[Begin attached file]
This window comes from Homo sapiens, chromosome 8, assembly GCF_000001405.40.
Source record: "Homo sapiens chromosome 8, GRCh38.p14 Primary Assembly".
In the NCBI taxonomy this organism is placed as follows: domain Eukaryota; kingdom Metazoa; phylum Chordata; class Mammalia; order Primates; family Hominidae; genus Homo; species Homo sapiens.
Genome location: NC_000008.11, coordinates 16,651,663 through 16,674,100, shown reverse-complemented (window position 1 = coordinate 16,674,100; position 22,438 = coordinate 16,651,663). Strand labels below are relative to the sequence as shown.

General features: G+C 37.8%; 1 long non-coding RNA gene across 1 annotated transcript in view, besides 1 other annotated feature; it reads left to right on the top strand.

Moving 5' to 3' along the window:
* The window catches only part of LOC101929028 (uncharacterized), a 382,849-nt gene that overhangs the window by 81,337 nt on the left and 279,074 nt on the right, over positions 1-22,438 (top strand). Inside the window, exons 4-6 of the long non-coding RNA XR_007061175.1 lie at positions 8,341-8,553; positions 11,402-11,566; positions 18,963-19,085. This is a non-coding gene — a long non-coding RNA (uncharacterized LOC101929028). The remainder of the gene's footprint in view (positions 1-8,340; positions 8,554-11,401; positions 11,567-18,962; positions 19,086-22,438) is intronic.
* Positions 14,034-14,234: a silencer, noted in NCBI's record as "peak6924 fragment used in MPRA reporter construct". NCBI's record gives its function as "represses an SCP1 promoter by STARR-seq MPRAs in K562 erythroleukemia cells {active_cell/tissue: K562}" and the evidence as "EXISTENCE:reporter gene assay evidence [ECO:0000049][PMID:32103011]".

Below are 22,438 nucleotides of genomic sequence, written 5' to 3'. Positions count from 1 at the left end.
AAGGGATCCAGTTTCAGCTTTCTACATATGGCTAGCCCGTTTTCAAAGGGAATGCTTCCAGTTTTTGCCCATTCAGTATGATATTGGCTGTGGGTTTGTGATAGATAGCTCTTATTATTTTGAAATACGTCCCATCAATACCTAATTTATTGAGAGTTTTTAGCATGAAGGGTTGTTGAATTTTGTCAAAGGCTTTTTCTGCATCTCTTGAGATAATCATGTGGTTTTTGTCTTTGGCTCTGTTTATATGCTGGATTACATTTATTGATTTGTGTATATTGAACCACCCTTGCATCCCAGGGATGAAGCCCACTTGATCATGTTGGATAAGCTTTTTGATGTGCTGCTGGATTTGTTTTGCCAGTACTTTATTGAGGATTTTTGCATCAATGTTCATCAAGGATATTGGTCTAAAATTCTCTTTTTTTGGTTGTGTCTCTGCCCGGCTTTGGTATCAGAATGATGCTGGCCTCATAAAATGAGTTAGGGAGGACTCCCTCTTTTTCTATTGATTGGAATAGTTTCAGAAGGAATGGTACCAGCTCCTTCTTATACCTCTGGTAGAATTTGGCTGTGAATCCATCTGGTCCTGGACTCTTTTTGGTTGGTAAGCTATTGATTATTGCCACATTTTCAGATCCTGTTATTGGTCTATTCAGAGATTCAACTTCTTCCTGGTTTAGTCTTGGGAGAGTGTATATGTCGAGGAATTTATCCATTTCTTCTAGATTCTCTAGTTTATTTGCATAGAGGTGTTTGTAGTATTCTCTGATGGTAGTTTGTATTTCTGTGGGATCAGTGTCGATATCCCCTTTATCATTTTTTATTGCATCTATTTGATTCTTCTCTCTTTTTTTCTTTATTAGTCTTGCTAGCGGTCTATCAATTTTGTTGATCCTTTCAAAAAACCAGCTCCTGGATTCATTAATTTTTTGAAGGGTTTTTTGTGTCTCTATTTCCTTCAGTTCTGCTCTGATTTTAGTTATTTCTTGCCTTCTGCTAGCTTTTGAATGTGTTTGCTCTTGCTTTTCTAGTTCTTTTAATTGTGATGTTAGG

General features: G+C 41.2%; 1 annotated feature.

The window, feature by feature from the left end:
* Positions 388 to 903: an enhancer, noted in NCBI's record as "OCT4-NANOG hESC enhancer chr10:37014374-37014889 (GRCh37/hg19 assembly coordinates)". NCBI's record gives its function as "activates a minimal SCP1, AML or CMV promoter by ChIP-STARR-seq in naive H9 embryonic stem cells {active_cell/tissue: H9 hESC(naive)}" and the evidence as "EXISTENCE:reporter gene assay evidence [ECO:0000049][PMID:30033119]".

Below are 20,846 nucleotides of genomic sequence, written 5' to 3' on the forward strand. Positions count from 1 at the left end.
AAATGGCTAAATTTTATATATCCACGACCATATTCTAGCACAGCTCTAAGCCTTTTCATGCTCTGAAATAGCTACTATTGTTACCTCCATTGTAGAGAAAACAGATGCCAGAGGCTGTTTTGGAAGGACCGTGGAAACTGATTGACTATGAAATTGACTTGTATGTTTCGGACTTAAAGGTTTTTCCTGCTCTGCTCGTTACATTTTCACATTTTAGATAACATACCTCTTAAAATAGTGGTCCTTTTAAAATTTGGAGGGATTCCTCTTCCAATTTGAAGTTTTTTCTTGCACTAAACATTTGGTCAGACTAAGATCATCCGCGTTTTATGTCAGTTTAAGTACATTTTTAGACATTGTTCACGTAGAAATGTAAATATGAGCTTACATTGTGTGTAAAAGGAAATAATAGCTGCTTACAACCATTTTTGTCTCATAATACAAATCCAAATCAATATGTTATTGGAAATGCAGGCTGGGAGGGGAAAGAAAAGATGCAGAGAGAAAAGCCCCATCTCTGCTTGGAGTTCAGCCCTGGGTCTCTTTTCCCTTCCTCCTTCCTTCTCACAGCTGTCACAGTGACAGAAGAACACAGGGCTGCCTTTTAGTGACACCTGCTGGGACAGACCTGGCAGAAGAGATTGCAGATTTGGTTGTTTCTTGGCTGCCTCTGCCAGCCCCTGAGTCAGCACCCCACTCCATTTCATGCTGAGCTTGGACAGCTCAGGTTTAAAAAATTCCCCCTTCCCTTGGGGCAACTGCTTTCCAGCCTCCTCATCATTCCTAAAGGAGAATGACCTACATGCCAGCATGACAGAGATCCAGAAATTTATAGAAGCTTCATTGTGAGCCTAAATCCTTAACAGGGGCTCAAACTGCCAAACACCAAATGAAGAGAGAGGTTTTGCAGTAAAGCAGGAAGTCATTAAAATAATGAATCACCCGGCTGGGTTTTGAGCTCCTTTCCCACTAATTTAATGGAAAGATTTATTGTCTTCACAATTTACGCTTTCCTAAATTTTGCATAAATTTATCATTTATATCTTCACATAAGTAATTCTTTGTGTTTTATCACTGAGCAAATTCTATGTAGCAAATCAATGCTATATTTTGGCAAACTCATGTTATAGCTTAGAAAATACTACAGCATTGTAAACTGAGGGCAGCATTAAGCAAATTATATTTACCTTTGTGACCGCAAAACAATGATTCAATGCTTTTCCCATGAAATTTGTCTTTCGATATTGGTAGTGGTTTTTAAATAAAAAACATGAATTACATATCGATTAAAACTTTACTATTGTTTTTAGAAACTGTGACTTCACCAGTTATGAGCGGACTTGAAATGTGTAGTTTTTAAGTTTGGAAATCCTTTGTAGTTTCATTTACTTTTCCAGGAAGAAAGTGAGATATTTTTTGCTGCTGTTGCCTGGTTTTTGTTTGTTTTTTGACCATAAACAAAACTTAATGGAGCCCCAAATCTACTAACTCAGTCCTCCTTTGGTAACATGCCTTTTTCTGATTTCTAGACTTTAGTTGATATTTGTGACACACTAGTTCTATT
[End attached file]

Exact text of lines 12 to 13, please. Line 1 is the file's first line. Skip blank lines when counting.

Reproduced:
The window, feature by feature from the left end:
* Positions 388 to 903: an enhancer, noted in NCBI's record as "OCT4-NANOG hESC enhancer chr10:37014374-37014889 (GRCh37/hg19 assembly coordinates)". NCBI's record gives its function as "activates a minimal SCP1, AML or CMV promoter by ChIP-STARR-seq in naive H9 embryonic stem cells {active_cell/tissue: H9 hESC(naive)}" and the evidence as "EXISTENCE:reporter gene assay evidence [ECO:0000049][PMID:30033119]".